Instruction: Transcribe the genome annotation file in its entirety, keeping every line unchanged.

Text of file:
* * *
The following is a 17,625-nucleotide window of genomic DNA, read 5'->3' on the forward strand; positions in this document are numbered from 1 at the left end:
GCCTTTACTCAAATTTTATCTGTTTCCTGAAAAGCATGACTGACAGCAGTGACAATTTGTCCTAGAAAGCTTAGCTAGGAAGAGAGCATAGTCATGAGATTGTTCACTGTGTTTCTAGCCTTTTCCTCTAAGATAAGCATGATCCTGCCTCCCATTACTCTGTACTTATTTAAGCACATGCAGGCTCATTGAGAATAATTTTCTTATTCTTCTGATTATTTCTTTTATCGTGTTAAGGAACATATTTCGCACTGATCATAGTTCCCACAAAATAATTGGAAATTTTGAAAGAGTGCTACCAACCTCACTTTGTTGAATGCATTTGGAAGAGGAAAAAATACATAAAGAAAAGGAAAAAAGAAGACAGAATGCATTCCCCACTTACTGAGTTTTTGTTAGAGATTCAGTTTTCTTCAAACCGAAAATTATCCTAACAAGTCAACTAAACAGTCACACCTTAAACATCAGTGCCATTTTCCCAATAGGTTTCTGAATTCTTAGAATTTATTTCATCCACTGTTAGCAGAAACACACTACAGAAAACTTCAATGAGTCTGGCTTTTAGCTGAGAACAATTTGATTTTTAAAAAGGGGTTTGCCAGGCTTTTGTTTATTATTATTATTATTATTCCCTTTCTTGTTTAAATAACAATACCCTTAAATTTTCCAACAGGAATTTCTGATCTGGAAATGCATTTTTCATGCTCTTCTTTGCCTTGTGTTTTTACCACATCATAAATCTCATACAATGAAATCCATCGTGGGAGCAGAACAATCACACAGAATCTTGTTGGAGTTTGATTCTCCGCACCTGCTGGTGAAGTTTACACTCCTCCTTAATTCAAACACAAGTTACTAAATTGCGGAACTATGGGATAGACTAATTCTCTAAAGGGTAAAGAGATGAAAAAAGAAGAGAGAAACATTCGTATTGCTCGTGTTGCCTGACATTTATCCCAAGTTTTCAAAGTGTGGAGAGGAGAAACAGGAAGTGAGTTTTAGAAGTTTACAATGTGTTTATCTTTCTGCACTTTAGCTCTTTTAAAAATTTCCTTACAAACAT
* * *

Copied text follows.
The following is a 17,625-nucleotide window of genomic DNA, read 5'->3' on the forward strand; positions in this document are numbered from 1 at the left end:
GCCTTTACTCAAATTTTATCTGTTTCCTGAAAAGCATGACTGACAGCAGTGACAATTTGTCCTAGAAAGCTTAGCTAGGAAGAGAGCATAGTCATGAGATTGTTCACTGTGTTTCTAGCCTTTTCCTCTAAGATAAGCATGATCCTGCCTCCCATTACTCTGTACTTATTTAAGCACATGCAGGCTCATTGAGAATAATTTTCTTATTCTTCTGATTATTTCTTTTATCGTGTTAAGGAACATATTTCGCACTGATCATAGTTCCCACAAAATAATTGGAAATTTTGAAAGAGTGCTACCAACCTCACTTTGTTGAATGCATTTGGAAGAGGAAAAAATACATAAAGAAAAGGAAAAAAGAAGACAGAATGCATTCCCCACTTACTGAGTTTTTGTTAGAGATTCAGTTTTCTTCAAACCGAAAATTATCCTAACAAGTCAACTAAACAGTCACACCTTAAACATCAGTGCCATTTTCCCAATAGGTTTCTGAATTCTTAGAATTTATTTCATCCACTGTTAGCAGAAACACACTACAGAAAACTTCAATGAGTCTGGCTTTTAGCTGAGAACAATTTGATTTTTAAAAAGGGGTTTGCCAGGCTTTTGTTTATTATTATTATTATTATTCCCTTTCTTGTTTAAATAACAATACCCTTAAATTTTCCAACAGGAATTTCTGATCTGGAAATGCATTTTTCATGCTCTTCTTTGCCTTGTGTTTTTACCACATCATAAATCTCATACAATGAAATCCATCGTGGGAGCAGAACAATCACACAGAATCTTGTTGGAGTTTGATTCTCCGCACCTGCTGGTGAAGTTTACACTCCTCCTTAATTCAAACACAAGTTACTAAATTGCGGAACTATGGGATAGACTAATTCTCTAAAGGGTAAAGAGATGAAAAAAGAAGAGAGAAACATTCGTATTGCTCGTGTTGCCTGACATTTATCCCAAGTTTTCAAAGTGTGGAGAGGAGAAACAGGAAGTGAGTTTTAGAAGTTTACAATGTGTTTATCTTTCTGCACTTTAGCTCTTTTAAAAATTTCCTTACAAACAT